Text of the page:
White House Initiative Aims at Improving Civil Rights of Asian Americans

By Ron Dory
Ron Dory
Ron Dory
March 1, 2013 Updated: March 1, 2013

WASHINGTON—The White House Initiative on Asian Americans and Pacific Islanders released a report titled, “Continuing Progress for the Asian-American and Pacific Islander Community, Federal Agency Accomplishments” in a conference call last week. Federal agencies are making progress in addressing the unmet needs of the growing AAPI community, according to the Initiative report. 

This report presents the commitments of 23 federal departments and agencies to protect the civil rights and provide equal opportunities for Asian American and Pacific Islanders. They are committed to increasing participation and access for Asian Americans and Pacific Islanders (AAPIs) in federal programs and services.

“I am proud of the strong track record that the Justice Department has established—and continues to build upon—in the vital work of improving access for the LEP [Limited English Proficiency] community in police departments, courthouses, and correctional facilities all across the country. I am confident that we will continue to raise awareness, while vigorously and consistently enforcing our civil rights laws whenever and wherever appropriate,” said Deeana Jang, Chief of the Federal Coordination and Compliance Section, Civil Rights Division, Department of Justice, on the AAPI White House blog.

The Department of Labor’s Occupational Health and Safety Administration (OSHA) published a new health and safety guide for nail salon workers that was highlighted in the AAPI report. Approximately 40 percent of nail salon workers in the United States are AAPI, and so the guide has also been translated into Vietnamese and Korean, according to the White House website.

Occupational Safety Health Administration (OSHA) has also developed a website that provides information on the exposure to work place hazards in nail salons, including potentially hazardous chemicals and biological hazards that can cause disease. The site presents steps that nail salon workers and employers can take to prevent injuries and illness. 

The Department of Agriculture’s Natural Resources Conservation Service (NRCS) provided 508 contracts totaling over $14.8 million to AAPI producers under the Environmental Quality Incentive Program during the first three quarters of FY 2012 and continued its work with the Hmong American Partnership and Hmong National Development to provide career mentoring to Hmong youth and increase awareness about the natural resource conservation issues handled by NRCS. 

The U.S. Small Business Administration continued its outreach presence at in-person events and online by participating in webinars on small business outreach, access to capital, government contracting, and high growth programs. SBA program staff also met with state and local commissioners, local AAPI organizations and the National Council on Asian Pacific Americans to discuss SBA loan programs, outreach and participation.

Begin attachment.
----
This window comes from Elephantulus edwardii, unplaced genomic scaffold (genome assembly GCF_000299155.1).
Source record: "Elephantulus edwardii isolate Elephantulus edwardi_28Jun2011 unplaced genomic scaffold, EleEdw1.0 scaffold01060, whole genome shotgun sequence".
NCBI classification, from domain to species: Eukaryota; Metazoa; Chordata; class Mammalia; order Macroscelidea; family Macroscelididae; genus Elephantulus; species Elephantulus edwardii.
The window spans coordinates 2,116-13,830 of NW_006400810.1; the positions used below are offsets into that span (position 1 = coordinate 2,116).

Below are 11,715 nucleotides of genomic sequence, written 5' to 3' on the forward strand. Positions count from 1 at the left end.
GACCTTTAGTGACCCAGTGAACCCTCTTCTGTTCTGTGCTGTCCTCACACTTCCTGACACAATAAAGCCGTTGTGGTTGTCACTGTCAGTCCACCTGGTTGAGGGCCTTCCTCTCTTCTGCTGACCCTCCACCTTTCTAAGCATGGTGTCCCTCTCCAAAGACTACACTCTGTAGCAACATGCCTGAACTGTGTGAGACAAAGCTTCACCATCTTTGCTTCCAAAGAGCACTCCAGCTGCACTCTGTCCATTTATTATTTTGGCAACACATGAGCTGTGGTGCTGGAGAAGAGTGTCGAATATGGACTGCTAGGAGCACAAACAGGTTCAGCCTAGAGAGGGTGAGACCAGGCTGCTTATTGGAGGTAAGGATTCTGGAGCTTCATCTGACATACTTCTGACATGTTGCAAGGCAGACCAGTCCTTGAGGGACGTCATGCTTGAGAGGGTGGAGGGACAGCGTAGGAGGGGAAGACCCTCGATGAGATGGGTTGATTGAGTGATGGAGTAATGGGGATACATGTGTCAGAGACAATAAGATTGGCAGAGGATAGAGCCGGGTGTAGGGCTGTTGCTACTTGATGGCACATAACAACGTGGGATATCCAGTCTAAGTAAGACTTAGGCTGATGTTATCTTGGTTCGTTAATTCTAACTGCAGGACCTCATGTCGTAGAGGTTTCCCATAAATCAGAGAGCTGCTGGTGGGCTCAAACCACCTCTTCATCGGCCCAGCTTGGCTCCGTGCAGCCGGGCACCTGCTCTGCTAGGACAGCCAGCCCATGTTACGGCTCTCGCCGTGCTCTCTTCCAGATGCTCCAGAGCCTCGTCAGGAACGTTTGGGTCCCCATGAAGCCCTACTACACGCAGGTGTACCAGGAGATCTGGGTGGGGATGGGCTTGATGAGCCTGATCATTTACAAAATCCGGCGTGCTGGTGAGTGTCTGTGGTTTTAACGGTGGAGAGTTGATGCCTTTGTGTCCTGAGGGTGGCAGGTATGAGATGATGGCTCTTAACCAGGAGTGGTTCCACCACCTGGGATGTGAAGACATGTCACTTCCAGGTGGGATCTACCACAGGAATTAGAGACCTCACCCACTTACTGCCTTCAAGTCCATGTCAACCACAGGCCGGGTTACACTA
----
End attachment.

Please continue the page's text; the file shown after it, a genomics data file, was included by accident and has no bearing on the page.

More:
AAPIs were awarded $1 billion in North American Industry Classification System (NAICS) government contracts. The top categories in which AAPI-owned firms received contracts were in Professional, Scientific, Technical Services, Construction, and Manufacturing totaling $2.2 billion. 

The Department of Defense issued guidance to strive for a 10 percent increase in dollars awarded to AAPIs in the Services category, according to the AAPI report.

The SBA’s San Francisco District Office announced earlier this month Tong Qin’s appointment as deputy director and the SBA’s director of AAPI outreach. Since one third of all Asian American firms are located in California, Qin, who is fluent in Mandarin, will be well placed to highlight the unmet needs of the California AAPI community.

“Tong’s energy, understanding of small business and SBA programs, as well as her financial expertise, will be very beneficial to the Bay area small businesses!” said District Director Mark Qinn in a SBA issued press release. 

As a result of the multi-agency efforts, the needs of adult members of the AAPI community are more closely being addressed in addition to those of their children, who are not sheltered from the realities of life faced by many children in America. 

One step to protect AAPI children’s rights was enacted by the Department of Educations’ Office of Civil Rights, which translated its guidance on preventing bullying and harassment into Chinese, Korean, Tagalog, Vietnamese, and other languages. The aim is to ensure students are not discriminated against because of their or their parents’ citizenship.

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Ron Dory
Ron Dory